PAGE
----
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Adding Spice in a State The Melting Pot Missed

As business booms, Utah's image as a white, Mormon state is changing and diversity is slowly growing.

Dan Thompson remembers walking into an upscale Salt Lake City elementary school and wondering how his children would fit in.

Like most of Utah, the class was a sea of white faces.

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Dan's wife, Karen Chee Thompson, is a Pacific Islander from Hawaii. And while Dan is a Caucasian from Missouri, Karen says, "Our children ... would have definitely been in the minority."

But like a growing number of other diverse newcomers to this state long known for its racial and religious homogeneity, the Thompsons have found their own niche. Indeed, they reflect the subtle but significant cultural shift that is affecting everything here from state politics to restaurants.

"When I came here, I would say that the stereotypical description - very white, very LDS [Latter-day Saints], and very homogenous - was absolutely an accurate description of the Salt Lake area," says Deeda Seed, a Salt Lake City councilwoman who came to the state from Chicago in 1980. "Perhaps because of the economy, that has changed. Without doing much, our city is becoming diverse, and I think in our next census, we'll see a dramatic change."

Certainly, many point to the state's 3 percent unemployment and a 5.5 percent job growth rate as Utah's primary attraction. The booming economy has helped lure major national businesses, not to mention the 2002 Winter Olympics, to Salt Lake City. But while these ventures bring cash and prestige to the state, they also bring more people of different races and backgrounds - creating new tensions and challenges as Utah struggles to meet the demands of a changing population.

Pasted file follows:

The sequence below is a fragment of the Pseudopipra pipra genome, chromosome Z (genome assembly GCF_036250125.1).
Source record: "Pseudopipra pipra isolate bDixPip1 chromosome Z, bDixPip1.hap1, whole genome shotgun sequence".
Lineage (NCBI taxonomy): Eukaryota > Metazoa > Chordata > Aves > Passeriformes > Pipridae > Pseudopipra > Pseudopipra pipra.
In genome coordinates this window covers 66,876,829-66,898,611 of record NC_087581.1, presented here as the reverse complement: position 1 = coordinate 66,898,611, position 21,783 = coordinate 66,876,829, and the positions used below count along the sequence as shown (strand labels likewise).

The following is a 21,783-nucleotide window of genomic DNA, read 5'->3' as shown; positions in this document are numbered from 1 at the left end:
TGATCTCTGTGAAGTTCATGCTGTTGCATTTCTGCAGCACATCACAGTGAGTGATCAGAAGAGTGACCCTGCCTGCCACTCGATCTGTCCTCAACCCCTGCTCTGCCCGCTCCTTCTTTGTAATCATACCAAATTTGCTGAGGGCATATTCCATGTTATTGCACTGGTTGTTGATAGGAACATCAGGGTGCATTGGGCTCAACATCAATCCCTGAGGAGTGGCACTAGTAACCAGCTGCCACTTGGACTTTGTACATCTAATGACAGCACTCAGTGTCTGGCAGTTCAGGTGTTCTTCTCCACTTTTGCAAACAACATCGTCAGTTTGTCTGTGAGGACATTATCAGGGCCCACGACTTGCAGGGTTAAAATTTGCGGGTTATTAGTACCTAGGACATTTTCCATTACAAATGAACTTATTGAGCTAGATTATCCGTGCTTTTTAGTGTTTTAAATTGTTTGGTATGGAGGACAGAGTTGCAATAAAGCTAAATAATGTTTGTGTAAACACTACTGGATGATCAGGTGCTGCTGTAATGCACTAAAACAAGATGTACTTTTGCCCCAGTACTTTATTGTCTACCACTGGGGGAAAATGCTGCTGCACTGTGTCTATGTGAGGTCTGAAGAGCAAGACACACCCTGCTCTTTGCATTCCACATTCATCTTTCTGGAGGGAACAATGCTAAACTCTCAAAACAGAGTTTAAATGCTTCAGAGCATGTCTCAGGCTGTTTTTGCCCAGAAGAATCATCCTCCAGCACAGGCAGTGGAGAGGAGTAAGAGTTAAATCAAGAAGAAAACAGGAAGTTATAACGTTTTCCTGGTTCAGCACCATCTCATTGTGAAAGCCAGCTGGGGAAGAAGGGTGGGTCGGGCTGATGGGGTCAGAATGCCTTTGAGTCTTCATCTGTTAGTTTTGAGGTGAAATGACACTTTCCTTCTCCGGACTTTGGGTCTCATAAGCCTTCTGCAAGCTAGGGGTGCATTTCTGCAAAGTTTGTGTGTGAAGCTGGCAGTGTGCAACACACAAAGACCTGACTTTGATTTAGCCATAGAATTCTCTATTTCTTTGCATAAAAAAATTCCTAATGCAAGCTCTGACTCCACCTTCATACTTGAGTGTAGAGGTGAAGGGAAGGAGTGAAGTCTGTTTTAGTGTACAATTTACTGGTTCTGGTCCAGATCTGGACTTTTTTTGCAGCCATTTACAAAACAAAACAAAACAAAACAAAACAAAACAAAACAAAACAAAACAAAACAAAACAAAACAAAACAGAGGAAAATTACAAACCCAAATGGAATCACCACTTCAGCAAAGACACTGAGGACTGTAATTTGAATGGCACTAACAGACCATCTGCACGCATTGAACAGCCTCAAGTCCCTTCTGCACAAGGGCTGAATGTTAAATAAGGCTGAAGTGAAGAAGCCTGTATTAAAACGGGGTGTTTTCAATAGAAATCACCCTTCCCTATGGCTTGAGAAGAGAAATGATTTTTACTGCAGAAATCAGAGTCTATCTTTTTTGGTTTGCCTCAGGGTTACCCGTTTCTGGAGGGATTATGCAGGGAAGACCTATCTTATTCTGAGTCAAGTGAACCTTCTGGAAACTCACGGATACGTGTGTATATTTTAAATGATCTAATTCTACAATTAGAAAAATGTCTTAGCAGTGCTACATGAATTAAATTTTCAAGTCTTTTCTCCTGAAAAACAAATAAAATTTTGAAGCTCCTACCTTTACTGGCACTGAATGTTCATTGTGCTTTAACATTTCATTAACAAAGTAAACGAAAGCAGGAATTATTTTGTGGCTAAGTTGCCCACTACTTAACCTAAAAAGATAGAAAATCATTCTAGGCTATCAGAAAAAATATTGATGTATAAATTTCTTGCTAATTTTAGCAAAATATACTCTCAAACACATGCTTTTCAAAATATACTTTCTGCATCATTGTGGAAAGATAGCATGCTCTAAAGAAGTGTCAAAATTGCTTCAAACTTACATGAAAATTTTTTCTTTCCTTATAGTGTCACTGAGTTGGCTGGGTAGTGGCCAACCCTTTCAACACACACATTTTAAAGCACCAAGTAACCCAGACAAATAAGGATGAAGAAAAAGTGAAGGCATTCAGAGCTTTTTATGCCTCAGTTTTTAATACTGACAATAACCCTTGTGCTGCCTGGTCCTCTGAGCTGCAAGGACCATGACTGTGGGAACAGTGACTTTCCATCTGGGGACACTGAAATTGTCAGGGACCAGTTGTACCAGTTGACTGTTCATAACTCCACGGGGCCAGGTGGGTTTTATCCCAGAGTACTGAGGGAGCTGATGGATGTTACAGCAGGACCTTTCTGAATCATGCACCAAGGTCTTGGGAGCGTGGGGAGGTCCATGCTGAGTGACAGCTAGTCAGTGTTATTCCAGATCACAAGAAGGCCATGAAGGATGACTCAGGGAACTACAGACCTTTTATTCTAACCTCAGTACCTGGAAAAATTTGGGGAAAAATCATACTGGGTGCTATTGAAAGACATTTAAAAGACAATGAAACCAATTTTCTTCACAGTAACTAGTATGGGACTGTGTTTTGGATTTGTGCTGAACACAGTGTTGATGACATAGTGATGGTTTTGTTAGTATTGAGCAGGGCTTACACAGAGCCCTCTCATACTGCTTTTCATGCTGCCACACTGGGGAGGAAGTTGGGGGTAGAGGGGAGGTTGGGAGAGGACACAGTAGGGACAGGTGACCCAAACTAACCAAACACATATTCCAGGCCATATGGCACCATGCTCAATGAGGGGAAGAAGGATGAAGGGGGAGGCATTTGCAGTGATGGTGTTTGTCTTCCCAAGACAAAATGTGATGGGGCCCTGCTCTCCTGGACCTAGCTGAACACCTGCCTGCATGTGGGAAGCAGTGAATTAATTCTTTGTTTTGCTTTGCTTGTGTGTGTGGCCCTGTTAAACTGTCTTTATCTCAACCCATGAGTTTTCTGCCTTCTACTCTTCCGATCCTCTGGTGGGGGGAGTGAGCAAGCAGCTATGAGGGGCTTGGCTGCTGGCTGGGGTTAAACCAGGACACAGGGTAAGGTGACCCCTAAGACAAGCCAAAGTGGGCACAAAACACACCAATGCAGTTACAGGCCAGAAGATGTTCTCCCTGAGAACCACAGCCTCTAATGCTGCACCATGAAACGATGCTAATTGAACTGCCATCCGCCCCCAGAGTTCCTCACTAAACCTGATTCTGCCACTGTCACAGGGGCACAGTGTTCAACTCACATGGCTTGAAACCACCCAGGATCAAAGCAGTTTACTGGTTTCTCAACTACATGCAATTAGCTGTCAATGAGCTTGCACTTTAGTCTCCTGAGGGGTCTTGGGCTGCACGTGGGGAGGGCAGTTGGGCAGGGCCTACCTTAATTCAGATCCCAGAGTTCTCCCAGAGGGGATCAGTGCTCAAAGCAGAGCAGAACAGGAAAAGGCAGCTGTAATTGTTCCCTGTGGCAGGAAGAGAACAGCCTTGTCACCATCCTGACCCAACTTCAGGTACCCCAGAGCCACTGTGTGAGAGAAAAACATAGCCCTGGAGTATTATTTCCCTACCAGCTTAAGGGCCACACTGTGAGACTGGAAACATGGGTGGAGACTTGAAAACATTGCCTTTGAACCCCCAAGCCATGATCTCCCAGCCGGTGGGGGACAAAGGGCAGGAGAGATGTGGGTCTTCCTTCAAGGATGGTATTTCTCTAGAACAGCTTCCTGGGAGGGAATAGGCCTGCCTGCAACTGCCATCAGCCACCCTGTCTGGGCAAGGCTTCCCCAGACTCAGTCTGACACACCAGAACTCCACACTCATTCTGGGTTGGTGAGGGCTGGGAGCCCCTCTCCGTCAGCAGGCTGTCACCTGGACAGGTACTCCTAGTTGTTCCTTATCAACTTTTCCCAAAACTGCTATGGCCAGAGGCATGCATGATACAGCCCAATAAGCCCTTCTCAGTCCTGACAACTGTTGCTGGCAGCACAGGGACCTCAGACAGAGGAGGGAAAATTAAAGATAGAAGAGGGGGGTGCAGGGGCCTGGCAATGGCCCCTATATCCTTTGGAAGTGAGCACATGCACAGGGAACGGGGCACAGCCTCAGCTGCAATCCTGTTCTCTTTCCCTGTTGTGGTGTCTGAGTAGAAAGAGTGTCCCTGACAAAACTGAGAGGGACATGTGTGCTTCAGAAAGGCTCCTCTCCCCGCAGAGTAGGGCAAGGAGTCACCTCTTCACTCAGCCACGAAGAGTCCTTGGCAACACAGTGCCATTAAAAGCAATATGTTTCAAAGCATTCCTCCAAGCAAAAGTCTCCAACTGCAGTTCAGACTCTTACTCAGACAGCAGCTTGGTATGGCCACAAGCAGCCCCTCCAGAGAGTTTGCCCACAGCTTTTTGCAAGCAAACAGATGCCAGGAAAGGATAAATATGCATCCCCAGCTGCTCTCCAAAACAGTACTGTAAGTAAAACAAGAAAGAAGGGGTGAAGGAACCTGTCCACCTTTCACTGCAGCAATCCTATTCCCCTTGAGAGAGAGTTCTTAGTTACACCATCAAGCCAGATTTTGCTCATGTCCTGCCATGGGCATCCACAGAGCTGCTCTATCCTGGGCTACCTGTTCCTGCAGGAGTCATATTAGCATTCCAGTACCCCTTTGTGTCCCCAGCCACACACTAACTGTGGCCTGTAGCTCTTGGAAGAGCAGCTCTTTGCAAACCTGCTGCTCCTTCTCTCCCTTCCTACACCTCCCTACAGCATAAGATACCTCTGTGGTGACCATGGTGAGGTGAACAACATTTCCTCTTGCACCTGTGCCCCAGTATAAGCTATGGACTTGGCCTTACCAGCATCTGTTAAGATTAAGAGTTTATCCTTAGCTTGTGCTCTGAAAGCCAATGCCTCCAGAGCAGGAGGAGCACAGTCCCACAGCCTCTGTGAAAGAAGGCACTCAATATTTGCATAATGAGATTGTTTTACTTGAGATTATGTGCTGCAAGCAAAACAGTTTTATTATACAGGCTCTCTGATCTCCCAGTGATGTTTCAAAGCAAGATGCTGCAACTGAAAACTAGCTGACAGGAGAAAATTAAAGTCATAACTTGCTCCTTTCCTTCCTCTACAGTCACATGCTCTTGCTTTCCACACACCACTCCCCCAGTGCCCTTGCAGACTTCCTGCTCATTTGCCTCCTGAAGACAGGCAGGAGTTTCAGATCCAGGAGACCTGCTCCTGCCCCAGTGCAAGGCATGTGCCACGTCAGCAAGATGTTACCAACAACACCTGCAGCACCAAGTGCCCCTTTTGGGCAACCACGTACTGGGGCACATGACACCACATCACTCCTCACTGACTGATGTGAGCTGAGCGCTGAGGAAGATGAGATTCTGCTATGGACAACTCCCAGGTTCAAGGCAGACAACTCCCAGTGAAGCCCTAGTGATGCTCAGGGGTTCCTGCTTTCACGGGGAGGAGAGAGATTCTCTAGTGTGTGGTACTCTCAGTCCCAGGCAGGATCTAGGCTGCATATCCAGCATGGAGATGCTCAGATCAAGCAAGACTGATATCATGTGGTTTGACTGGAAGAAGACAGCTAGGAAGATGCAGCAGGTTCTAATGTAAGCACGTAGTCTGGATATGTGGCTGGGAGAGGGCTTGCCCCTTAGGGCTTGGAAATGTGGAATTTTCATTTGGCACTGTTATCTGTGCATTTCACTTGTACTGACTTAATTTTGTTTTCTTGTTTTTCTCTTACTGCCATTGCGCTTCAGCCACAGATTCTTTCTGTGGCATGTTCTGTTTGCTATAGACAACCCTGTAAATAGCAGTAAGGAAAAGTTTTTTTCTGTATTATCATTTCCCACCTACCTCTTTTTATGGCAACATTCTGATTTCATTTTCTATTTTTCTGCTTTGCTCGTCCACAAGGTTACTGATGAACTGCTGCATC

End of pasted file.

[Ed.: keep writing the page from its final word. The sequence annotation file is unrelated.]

The Thompsons had to seek out diversity, to consciously plan for it in their lives. They found it - at least as far as education goes - at Beacon Heights public elementary school. The school's literature boasts "a diversity of cultures, languages, and religions."

Students speak 24 languages there, and almost half of them opted into Beacon Heights through a school-choice program. In Salt Lake City, it's become almost fashionable to seek out ethnic diversity; for those just arriving in Utah, it is almost a necessity.

"We have a lot of interest from out of state," says the Beacon Heights principal, Carol Lubomodrov. "Utah can be scary to people who don't know."

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Despite recent in-migrations of Pacific Islanders, ethnicity in Utah is still scant. A few high-profile minorities such as Duane Bourdeaux, the only African-American to sit in the state legislature, help ease the all-white image, but the label has been slow to fade.

Utah's population remains less than 5 percent minority and even metropolitan Salt Lake City can count only 30 to 35 percent of its citizens as non-Mormon. This, coupled with a growing perception that Utah's incrementally increasing diversity has brought more crime, has been a concern for lawmakers. In fact, the Utah Legislature focused largely on gang crime and prison space in its 1997 session.

"People are afraid of change, and we're going to have to adapt," says Councilwoman Seed. "As a result of this fear, people are trying to attribute an increase in the crime rate to those other people who are moving in. I think it's a result of our economic growth."

In response, Mr. Bourdeaux, born and raised in Utah, created Colors of Success, a prevention-intervention program for children from kindergarten through 12th grade, to combat stereotypes and prevent crime.

Many agree that the perceptions about crime and ethnicity are largely a fear of the unknown.

"When people of color are seen in numbers of more than one or two, they are often times classified by authorities as gangs," says the Rev. France Davis, an African-American Baptist pastor. "We have a major educational task."

Others are are joining in.

Dr. Lubomodrov is about to start a Cultural Wall depicting diversity at the school, and Seed wants to increase the numbers of city library books available in languages other than English.

University of Utah economist Thayne Robson believes a lot of the acclimation will happen all on its own.

"Some companies that tried to transfer their people in here found that they'd refuse to come. But most of the people who did come in talked about how friendly the people are, and what a great place this is to live," he says.

It happened to the Thompsons.

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